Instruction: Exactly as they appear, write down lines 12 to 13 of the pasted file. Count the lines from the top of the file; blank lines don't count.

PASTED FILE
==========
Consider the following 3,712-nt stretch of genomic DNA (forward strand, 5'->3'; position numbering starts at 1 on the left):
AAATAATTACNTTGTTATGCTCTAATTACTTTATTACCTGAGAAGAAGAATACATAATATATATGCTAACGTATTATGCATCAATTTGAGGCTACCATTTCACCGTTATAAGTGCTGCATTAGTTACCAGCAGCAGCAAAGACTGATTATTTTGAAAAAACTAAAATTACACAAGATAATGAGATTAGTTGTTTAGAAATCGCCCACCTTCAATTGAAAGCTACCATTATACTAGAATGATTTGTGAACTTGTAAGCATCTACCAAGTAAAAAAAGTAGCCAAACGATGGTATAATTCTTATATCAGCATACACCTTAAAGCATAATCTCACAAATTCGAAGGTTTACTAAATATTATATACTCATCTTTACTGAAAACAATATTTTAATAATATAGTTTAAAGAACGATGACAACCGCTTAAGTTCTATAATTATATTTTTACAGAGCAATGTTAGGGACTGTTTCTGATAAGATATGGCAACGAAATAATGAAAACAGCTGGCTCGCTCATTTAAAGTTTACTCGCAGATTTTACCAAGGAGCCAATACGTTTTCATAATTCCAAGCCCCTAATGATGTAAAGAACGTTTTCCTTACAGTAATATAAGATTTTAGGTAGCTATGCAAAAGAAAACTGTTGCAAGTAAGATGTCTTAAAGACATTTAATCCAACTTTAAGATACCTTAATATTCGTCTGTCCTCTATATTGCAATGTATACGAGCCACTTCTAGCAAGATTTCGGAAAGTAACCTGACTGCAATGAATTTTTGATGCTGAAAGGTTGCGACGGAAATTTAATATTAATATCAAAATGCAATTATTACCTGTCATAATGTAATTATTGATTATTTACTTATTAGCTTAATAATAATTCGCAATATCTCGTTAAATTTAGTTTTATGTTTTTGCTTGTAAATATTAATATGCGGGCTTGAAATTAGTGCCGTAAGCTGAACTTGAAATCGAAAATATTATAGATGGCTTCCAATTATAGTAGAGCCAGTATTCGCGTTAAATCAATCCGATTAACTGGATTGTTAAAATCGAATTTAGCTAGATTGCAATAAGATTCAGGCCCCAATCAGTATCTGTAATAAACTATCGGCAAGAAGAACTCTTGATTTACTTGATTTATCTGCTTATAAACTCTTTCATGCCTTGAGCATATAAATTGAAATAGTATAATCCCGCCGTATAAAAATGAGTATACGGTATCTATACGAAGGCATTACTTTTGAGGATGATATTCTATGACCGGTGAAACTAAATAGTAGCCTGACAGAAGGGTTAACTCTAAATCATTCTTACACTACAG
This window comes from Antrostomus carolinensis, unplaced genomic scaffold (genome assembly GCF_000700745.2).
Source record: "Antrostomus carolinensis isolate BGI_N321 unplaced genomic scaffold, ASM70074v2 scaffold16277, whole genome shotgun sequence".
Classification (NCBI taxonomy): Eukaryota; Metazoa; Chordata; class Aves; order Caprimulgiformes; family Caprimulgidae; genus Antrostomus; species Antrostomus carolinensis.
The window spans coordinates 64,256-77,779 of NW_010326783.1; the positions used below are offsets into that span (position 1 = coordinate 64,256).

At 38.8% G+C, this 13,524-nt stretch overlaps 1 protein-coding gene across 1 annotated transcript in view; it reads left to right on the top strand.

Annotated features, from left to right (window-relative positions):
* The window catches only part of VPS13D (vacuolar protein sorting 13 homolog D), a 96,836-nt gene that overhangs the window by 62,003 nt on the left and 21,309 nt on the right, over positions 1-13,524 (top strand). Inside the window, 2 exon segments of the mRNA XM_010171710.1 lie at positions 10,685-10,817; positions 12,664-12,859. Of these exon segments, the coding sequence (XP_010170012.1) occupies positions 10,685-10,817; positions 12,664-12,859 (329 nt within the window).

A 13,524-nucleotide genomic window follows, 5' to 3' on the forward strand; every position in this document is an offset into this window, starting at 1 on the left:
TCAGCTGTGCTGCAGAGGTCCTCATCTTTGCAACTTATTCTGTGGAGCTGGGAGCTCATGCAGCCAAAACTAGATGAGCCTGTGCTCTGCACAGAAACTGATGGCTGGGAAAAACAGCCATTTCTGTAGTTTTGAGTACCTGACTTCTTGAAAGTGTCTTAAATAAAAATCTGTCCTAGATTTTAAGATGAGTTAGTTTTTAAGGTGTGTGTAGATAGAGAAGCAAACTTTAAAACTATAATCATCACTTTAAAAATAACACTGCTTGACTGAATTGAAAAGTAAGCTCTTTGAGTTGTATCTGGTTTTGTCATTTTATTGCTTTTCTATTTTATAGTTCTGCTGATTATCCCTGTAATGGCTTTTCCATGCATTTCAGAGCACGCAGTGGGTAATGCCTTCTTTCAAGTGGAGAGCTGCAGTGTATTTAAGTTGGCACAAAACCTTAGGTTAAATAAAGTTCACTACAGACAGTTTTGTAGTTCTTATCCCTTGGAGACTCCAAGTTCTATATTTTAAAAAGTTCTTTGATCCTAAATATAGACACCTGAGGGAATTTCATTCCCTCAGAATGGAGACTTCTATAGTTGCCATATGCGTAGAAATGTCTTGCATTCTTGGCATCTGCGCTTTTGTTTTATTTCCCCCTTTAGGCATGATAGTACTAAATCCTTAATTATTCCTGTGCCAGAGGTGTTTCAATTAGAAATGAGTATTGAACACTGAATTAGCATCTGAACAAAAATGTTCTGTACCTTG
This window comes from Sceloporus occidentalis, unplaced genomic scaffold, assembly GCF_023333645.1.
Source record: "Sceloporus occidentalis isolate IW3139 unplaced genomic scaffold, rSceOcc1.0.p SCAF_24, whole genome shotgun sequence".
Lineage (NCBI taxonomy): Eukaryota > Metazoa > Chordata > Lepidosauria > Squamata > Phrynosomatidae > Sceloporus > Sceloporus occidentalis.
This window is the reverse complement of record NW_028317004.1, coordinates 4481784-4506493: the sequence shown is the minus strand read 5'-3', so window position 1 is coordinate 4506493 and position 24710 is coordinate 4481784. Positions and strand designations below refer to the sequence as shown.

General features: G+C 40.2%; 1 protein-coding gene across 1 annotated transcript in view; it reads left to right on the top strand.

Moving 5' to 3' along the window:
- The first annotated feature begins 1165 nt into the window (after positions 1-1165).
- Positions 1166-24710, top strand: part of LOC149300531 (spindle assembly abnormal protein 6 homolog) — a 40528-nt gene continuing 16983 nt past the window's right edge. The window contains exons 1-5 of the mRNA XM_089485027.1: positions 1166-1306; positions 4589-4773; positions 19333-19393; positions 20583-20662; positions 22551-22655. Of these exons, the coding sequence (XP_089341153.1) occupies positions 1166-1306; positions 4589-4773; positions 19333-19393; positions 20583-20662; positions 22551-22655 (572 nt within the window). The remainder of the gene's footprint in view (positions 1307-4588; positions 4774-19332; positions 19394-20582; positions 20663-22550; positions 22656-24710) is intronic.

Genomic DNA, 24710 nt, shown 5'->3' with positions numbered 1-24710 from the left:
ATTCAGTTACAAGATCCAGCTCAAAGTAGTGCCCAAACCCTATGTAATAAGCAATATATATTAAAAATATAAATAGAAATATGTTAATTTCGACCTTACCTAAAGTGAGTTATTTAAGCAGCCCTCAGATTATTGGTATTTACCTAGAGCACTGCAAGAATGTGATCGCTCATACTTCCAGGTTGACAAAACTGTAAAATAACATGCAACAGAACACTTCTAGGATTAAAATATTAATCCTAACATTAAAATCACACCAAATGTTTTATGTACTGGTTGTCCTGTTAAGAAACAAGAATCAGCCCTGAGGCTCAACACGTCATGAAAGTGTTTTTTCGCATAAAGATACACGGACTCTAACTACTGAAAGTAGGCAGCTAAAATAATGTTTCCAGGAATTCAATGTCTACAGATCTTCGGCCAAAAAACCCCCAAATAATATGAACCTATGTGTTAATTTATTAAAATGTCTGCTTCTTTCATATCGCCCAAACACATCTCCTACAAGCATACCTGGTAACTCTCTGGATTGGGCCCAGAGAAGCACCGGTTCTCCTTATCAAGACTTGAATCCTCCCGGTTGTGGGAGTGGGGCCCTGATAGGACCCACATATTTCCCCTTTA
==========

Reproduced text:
This window comes from Sceloporus occidentalis, unplaced genomic scaffold, assembly GCF_023333645.1.
Source record: "Sceloporus occidentalis isolate IW3139 unplaced genomic scaffold, rSceOcc1.0.p SCAF_24, whole genome shotgun sequence".